Photographer: Andrew Harrer/Bloomberg

New York Threatens to Spoil Trump’s Push for Fossil Fuels

From
  • Northern Access, Constitution gas lines both denied permits
  • Pipeline builders say New York’s rejections were political

Forget the climate warriors of California. The state best positioned to spoil Donald Trump’s plan to unleash America’s fossil-fuel resources may be New York.

In the past year, New York regulators have blocked two major natural gas pipelines -- a $455 million proposal by National Fuel Gas Co. and a $925 million one from Williams Partners LP -- on the grounds that they pose environmental risks. One bank’s saying investors have no choice but to assign “elevated risk premiums” to energy projects in the state, National Fuel Gas is threatening to take its money elsewhere and Williams’s chief executive officer said Wednesday that he’s in talks with the White House on how the administration can help.

What makes New York so pivotal in the fight against fossil fuels is its location, next-door to the nation’s most-prolific shale gas formation. That’s turned it into a crucial link in the vast U.S. network of oil and gas pipelines and a major consumer of the heating and power-plant fuel. By blocking projects, New York is testing the limits of states’ rights by running head-on against Trump’s call for more energy infrastructure.

For more on how Trump helped Energy Transfer finish the controversial Dakota Access oil pipeline, read this story.

“States and cities are going to be expected to carry the load since it’s apparent the federal government has backed away from that responsibility” of protecting the environment and fighting global warming, Basil Seggos, who leads New York’s Department of Environmental Conservation, said by phone, acknowledging the growing rift between the state and those in Washington. “I would not dispute that New York and the federal government have different approaches on climate policy.”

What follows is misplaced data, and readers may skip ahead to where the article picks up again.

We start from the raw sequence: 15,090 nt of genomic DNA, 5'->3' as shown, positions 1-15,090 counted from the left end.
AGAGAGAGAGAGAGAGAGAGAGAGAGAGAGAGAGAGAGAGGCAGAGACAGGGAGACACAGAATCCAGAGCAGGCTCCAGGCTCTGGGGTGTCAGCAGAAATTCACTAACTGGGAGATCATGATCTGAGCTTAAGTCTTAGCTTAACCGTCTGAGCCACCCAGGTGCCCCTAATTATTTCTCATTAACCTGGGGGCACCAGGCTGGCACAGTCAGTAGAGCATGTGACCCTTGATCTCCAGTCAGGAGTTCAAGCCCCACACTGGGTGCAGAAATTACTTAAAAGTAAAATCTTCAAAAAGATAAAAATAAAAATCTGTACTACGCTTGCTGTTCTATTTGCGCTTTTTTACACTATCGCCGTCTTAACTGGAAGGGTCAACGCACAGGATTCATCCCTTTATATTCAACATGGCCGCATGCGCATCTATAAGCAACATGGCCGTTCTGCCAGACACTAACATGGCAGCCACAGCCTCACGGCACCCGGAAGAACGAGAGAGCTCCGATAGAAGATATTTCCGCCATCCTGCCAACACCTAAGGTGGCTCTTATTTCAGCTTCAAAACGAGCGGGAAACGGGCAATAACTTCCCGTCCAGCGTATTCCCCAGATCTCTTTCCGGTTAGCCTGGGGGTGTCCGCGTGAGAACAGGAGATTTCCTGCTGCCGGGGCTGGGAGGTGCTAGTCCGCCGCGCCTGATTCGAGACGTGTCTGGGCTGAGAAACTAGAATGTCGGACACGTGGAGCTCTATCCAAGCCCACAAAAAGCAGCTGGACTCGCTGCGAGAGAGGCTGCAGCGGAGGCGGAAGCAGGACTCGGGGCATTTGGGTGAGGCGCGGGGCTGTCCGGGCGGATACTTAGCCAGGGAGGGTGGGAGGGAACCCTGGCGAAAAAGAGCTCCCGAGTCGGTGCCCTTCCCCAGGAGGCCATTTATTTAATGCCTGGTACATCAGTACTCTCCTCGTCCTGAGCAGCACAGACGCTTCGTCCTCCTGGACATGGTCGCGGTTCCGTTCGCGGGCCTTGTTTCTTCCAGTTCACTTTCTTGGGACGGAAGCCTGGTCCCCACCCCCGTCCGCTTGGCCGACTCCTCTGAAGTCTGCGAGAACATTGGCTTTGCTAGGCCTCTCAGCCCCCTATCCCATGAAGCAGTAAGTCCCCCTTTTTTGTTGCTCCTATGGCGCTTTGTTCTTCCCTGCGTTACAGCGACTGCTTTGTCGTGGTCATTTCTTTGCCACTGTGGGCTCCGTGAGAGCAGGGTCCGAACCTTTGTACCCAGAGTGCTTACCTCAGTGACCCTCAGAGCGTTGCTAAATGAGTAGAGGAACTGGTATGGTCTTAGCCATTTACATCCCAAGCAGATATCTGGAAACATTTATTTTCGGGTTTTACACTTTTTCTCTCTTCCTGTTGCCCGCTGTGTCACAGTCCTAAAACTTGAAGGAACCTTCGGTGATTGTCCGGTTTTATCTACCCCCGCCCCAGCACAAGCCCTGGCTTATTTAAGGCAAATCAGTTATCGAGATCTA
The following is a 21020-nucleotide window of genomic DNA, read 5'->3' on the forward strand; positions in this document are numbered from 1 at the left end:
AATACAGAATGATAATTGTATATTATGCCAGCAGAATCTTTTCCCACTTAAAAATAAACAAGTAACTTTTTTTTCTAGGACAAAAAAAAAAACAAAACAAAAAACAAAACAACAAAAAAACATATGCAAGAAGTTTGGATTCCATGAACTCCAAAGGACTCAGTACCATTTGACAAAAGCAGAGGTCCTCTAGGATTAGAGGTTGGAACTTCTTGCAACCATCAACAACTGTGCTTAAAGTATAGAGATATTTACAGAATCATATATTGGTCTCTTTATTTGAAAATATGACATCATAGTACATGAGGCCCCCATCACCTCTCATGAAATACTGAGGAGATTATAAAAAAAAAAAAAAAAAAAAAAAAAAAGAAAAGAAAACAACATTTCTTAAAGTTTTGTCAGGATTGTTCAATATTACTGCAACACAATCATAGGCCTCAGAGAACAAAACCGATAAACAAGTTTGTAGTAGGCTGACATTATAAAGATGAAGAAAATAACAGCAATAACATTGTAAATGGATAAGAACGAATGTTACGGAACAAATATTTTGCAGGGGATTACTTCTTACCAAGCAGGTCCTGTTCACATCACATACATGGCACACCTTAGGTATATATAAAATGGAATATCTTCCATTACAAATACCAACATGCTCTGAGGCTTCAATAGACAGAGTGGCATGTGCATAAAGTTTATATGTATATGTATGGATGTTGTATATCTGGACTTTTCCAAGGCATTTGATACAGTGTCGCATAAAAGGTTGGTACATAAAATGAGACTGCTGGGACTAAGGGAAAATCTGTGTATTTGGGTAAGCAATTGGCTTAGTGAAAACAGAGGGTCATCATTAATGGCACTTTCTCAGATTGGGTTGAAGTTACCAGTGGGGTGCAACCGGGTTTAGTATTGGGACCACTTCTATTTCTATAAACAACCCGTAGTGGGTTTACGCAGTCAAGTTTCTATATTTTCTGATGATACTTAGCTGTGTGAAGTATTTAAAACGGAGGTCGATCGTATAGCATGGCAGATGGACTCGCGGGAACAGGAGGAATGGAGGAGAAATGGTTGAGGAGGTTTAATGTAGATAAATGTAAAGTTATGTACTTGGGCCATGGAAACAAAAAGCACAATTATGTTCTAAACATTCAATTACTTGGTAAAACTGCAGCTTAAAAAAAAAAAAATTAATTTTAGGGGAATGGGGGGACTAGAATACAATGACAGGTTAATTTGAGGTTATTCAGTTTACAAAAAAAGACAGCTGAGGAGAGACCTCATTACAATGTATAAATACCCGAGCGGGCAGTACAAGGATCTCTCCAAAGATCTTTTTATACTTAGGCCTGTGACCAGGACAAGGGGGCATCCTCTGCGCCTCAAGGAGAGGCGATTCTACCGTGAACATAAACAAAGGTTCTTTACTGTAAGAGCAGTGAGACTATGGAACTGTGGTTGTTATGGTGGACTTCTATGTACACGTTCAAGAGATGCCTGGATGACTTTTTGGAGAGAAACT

While Trump is working to undo Obama-era regulations requiring power plants to cut greenhouse-gas emissions, New York is working on a plan to get half of its electricity from renewable energy sources. Its goal is to cut emissions 40 percent from 1990 levels.

“New York’s recalcitrance to new pipeline infrastructure is unique versus other regions because the state has a real need for cheap natural gas and acts as a gateway to other similarly-situated areas like the Northeast,” said Brandon Barnes, an analyst at Bloomberg Intelligence.

‘Environmentally Focused Leader’

Even before the election, New York Governor Andrew Cuomo was taking great pains to distance himself from Trump and “carve out an image as a particularly progressive and environmentally focused leader,” said Katie Bays, an analyst at Height Securities LLC.

Arguably now more than ever, she said, there’s “political will” in Washington “to strip New York of its permitting authority.”